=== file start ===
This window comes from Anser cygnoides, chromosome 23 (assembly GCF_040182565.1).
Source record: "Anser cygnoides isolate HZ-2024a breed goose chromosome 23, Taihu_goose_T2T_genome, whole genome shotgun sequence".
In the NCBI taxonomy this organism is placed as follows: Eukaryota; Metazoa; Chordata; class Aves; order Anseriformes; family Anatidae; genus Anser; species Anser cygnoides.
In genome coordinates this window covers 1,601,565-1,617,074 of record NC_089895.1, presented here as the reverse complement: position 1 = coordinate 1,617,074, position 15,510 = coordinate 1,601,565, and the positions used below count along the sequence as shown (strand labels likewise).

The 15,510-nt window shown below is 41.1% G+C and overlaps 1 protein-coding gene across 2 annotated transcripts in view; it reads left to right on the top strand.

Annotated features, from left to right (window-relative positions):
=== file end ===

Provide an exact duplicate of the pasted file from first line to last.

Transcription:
This window comes from Anser cygnoides, chromosome 23 (assembly GCF_040182565.1).
Source record: "Anser cygnoides isolate HZ-2024a breed goose chromosome 23, Taihu_goose_T2T_genome, whole genome shotgun sequence".
In the NCBI taxonomy this organism is placed as follows: Eukaryota; Metazoa; Chordata; class Aves; order Anseriformes; family Anatidae; genus Anser; species Anser cygnoides.
In genome coordinates this window covers 1,601,565-1,617,074 of record NC_089895.1, presented here as the reverse complement: position 1 = coordinate 1,617,074, position 15,510 = coordinate 1,601,565, and the positions used below count along the sequence as shown (strand labels likewise).

The 15,510-nt window shown below is 41.1% G+C and overlaps 1 protein-coding gene across 2 annotated transcripts in view; it reads left to right on the top strand.

Annotated features, from left to right (window-relative positions):